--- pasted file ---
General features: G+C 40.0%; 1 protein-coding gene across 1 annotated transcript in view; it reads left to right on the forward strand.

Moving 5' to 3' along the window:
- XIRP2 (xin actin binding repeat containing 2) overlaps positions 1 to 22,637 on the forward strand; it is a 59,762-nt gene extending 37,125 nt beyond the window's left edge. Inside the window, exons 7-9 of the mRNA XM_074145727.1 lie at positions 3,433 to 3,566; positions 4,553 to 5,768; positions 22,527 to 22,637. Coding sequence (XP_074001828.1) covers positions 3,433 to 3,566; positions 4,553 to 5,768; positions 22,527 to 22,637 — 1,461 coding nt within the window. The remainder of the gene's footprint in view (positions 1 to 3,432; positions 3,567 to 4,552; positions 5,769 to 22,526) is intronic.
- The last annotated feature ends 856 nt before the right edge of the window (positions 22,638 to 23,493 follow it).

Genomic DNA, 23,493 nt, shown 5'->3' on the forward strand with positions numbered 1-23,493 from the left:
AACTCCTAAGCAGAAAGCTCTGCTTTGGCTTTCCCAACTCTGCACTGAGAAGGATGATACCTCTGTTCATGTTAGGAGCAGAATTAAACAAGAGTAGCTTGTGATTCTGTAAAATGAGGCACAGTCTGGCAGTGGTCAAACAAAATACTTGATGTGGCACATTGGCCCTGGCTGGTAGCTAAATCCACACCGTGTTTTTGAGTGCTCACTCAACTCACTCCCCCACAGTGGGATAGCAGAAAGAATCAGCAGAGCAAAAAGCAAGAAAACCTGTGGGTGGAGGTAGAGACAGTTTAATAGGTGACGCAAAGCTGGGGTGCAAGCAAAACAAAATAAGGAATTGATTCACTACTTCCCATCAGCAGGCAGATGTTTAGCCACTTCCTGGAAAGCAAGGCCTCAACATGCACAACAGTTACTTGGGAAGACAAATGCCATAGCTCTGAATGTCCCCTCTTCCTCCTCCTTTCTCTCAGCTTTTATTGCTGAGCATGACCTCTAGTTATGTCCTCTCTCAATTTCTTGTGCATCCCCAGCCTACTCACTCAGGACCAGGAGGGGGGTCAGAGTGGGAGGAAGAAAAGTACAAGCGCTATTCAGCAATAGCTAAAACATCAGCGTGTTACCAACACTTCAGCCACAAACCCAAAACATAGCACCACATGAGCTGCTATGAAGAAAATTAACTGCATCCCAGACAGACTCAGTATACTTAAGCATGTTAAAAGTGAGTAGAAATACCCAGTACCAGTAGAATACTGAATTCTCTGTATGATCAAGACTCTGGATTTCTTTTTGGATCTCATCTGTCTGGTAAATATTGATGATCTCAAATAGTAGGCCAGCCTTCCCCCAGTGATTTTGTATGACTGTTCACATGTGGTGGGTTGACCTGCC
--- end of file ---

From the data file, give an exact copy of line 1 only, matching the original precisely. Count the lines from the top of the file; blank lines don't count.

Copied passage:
General features: G+C 40.0%; 1 protein-coding gene across 1 annotated transcript in view; it reads left to right on the forward strand.